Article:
The California Legislature may have passed a budget for the next fiscal year, but it doesn't address one very important issue to Hollywood: expanding the state's Film and Television Tax Incentive program.
The bill to expand it passed the State Assembly and is now before the Senate. So far, the bill's supporters have avoided saying how much money they want added, but dollar figures should begin surface in coming days or weeks.
Right now, the pot stands at $100 million. That's what the California Film Commission divvies up each year in tax credits to certain films and TV shows that shoot in the state. So how much more money are supporters looking for?
"They would first and foremost love to have enough money so that they don't have to rely on a lottery," said Kevin Klowden, managing economist at non-partisan think tank the Milken Institute.
That's right: so many productions compete for tax credits now that the state uses a lottery to decide which ones get it. Each year, the California Film Commission receives more applications for the credit than it did the year before. Last year, 380 productions applied for the credit on the first day. $100 million covered less than a tenth of them. This year, 497 applications poured in, and only 23 are under review to receive the credit.
The tales of two productions illustrate how the program catches some shoots, but let's others get away. Both Ben Affleck's Oscar winning film, "Argo" and the USA Network drama "Graceland" are set in Southern California. "Argo" won the lottery and shot here. "Graceland," as Jason Lynch chronicles at Quartz, did not win and went to Florida.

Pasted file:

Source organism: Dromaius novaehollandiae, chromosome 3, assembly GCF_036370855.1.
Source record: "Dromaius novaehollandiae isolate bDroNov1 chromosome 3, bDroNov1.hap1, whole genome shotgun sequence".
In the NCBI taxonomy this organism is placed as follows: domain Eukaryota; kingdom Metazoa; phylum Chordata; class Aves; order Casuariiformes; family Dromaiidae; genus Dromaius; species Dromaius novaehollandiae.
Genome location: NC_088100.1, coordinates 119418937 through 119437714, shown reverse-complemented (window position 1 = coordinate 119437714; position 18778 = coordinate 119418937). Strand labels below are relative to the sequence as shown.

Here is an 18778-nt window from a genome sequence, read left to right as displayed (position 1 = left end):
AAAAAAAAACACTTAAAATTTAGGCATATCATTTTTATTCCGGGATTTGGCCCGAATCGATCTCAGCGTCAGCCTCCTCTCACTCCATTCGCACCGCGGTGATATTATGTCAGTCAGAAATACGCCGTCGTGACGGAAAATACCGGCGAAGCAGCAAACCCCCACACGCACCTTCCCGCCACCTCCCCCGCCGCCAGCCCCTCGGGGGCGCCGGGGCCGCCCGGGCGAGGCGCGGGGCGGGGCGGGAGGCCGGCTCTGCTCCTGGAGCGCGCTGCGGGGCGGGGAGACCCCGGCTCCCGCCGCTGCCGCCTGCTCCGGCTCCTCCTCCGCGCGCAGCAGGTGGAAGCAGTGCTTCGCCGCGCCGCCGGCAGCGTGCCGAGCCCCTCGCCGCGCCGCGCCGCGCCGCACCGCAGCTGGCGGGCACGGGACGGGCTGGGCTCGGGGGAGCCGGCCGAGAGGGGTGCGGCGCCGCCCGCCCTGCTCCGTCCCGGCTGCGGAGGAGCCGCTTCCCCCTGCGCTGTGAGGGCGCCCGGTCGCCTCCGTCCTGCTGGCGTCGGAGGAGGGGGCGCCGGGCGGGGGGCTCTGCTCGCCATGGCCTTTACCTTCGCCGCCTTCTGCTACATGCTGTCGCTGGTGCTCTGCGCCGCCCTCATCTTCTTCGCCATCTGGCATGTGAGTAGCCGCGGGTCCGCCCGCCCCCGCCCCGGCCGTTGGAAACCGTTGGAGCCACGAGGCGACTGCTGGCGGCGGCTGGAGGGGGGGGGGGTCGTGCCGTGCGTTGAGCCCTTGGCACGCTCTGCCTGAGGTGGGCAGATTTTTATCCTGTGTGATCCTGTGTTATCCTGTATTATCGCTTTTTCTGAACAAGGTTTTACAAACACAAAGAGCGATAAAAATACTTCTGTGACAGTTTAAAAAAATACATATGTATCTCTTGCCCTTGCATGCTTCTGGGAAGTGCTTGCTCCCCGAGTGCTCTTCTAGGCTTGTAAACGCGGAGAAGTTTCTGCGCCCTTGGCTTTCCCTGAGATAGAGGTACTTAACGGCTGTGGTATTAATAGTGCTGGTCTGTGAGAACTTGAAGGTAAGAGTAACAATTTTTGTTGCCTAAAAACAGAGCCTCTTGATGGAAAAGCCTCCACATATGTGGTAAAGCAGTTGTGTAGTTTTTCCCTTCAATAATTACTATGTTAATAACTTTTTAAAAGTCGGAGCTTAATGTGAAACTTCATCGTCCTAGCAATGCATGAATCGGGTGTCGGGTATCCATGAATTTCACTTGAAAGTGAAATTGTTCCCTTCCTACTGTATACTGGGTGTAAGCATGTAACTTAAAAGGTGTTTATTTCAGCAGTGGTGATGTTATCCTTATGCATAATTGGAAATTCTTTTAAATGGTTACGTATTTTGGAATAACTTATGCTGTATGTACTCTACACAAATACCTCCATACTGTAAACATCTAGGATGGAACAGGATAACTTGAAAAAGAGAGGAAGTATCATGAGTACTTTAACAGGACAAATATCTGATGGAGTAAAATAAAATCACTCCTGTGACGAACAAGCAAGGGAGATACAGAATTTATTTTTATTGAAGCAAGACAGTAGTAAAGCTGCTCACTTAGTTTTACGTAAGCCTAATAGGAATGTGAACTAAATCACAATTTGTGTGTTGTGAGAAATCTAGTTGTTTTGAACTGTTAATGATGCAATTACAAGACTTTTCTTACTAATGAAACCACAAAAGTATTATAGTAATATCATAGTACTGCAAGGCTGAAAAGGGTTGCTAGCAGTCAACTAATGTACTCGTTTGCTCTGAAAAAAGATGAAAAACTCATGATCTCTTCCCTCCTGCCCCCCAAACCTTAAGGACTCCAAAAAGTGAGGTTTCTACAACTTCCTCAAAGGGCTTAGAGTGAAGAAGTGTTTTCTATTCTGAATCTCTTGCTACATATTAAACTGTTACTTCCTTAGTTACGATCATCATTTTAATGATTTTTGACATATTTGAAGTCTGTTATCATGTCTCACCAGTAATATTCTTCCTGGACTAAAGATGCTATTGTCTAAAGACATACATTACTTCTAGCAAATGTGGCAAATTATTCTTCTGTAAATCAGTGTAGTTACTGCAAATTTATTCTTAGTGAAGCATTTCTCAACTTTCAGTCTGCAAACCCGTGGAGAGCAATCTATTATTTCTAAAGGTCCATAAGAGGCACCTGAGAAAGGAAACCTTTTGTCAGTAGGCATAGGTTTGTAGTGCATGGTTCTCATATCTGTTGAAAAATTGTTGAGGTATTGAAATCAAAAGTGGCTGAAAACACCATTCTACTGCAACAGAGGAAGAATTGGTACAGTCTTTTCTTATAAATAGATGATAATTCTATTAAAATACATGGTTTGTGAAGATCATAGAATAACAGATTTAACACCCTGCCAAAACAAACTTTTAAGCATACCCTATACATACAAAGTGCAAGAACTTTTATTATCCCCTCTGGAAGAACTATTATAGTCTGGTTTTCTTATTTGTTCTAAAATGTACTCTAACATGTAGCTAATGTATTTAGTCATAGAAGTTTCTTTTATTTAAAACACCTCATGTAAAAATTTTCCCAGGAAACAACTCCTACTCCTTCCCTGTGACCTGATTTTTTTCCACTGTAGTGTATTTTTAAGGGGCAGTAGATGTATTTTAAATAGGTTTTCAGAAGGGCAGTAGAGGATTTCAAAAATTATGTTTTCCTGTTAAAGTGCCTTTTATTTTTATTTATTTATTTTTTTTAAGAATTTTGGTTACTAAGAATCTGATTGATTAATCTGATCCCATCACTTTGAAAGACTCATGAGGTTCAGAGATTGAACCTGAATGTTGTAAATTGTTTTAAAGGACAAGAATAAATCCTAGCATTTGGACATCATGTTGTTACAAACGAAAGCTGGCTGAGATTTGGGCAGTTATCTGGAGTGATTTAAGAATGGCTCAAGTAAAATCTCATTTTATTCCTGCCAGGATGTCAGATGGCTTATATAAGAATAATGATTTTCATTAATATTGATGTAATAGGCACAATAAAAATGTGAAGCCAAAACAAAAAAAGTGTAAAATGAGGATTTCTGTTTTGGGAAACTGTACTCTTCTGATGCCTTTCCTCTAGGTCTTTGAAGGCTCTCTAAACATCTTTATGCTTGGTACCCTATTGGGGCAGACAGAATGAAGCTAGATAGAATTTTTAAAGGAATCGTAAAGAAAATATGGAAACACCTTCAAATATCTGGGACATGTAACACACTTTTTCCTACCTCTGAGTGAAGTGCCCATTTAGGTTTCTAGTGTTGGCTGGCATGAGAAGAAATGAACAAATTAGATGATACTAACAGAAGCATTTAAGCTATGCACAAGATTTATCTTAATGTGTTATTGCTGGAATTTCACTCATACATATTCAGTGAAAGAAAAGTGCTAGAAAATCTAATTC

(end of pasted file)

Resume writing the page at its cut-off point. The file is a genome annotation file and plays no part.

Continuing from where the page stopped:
So would doubling the size of California's pot help keep productions from running away? Well, New York State offers more than $400 million per year in tax incentives. So maybe not.
On a recent trip to Sacramento, Los Angeles Mayor Eric Garcetti said: "I think we've changed the debate up here and there's universal support...It's not a matter of if, it's how much. And for me, to just double the tax credit would be more symbolic than tangible," as the Los Angeles Times reports.
"It seems as if just $200 million would not be enough to counteract the advantage that New York has and I'm sure that that's on people's minds," the Milken Institute's Kevin Klowden said.
Some supporters want to go even higher than New York, but critics question whether it's wise for California to join the tax incentive arms race. The good news for supporters is that three Los Angeles-area senators serve on the Senate Appropriations Committee, including committee chairman Kevin De Leon.